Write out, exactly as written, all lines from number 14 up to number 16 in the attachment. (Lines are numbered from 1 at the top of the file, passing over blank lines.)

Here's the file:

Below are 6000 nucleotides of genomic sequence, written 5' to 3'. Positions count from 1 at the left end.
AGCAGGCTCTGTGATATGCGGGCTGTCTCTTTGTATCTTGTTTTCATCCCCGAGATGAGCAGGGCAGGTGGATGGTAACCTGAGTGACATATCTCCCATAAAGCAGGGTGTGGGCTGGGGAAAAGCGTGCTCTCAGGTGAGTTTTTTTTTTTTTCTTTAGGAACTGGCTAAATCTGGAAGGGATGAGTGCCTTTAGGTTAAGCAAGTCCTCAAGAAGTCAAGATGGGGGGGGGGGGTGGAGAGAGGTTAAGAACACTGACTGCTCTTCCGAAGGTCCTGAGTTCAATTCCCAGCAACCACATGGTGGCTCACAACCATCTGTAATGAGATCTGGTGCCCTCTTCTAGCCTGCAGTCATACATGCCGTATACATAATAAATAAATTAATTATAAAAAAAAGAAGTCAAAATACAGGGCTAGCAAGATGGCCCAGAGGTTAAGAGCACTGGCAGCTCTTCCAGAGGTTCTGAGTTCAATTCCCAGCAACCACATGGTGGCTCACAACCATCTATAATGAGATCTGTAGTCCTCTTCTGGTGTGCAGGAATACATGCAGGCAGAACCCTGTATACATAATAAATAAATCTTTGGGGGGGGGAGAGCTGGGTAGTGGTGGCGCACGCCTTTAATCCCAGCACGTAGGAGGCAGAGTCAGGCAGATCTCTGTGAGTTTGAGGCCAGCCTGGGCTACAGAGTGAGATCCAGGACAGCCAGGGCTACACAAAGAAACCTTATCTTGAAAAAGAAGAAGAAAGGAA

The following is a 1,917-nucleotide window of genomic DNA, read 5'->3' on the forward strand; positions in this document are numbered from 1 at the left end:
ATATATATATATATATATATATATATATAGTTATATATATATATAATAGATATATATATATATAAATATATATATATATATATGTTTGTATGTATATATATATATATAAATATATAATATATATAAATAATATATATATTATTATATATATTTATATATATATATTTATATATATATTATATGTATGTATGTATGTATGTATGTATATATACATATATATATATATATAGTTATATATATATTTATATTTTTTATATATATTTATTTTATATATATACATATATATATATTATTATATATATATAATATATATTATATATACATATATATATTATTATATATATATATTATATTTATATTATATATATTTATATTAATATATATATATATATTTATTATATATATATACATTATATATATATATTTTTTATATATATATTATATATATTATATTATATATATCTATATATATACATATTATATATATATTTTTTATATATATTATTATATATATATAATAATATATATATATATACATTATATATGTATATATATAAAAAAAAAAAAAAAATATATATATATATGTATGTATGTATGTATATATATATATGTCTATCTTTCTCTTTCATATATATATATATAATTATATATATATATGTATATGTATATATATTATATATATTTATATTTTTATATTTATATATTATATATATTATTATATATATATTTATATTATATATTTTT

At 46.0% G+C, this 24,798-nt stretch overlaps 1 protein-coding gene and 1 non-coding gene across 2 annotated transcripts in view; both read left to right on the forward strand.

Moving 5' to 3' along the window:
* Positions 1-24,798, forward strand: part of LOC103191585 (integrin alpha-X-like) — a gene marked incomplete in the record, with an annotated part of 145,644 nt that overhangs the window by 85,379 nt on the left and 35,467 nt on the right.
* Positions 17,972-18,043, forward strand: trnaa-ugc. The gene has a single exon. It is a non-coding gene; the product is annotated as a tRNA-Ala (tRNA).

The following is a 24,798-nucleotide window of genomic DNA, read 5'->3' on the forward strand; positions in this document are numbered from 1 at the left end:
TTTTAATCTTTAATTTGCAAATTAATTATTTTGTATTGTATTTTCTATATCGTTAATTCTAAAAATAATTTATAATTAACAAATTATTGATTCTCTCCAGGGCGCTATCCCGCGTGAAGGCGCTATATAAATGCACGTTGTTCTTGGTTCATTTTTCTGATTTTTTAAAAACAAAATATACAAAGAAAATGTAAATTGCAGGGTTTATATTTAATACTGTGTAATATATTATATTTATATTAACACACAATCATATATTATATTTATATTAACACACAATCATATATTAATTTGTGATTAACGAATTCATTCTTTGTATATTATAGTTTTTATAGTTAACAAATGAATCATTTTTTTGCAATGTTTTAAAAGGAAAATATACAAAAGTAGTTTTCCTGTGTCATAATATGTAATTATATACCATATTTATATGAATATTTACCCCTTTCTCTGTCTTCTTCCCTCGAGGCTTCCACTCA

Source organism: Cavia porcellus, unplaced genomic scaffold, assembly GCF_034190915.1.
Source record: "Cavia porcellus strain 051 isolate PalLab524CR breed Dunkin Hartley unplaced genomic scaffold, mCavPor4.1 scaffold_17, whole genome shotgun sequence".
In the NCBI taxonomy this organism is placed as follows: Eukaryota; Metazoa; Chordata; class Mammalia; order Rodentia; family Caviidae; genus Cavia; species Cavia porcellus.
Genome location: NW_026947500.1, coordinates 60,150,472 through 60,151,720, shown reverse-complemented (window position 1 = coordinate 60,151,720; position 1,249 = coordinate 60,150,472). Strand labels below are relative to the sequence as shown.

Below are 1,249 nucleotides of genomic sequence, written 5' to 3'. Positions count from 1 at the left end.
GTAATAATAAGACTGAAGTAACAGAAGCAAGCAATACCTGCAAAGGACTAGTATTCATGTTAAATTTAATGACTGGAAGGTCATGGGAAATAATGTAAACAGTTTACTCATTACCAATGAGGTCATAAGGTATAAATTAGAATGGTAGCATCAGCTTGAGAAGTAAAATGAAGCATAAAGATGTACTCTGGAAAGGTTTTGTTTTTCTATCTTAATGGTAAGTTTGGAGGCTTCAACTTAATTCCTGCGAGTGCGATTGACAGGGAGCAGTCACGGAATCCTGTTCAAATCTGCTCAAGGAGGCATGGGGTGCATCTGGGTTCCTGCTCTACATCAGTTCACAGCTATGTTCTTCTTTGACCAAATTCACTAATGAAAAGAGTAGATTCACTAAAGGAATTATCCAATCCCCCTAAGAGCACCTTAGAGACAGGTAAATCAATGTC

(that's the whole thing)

Genome location: NW_026947500.1, coordinates 60,150,472 through 60,151,720, shown reverse-complemented (window position 1 = coordinate 60,151,720; position 1,249 = coordinate 60,150,472). Strand labels below are relative to the sequence as shown.

Below are 1,249 nucleotides of genomic sequence, written 5' to 3'. Positions count from 1 at the left end.
GTAATAATAAGACTGAAGTAACAGAAGCAAGCAATACCTGCAAAGGACTAGTATTCATGTTAAATTTAATGACTGGAAGGTCATGGGAAATAATGTAAACAGTTTACTCATTACCAATGAGGTCATAAGGTATAAATTAGAATGGTAGCATCAGCTTGAGAAGTAAAATGAAGCATAAAGATGTACTCTGGAAAGGTTTTGTTTTTCTATCTTAATGGTAAGTTTGGAGGCTTCAACTTAATTCCTGCGAGTGCGATTGACAGGGAGCAGTCACGGAATCCTGTTCAAATCTGCTCAAGGAGGCATGGGGTGCATCTGGGTTCCTGCTCTACATCAGTTCACAGCTATGTTCTTCTTTGACCAAATTCACTAATGAAAAGAGTAGATTCACTAAAGGAATTATCCAATCCCCCTAAGAGCACCTTAGAGACAGGTAAATCAATGTC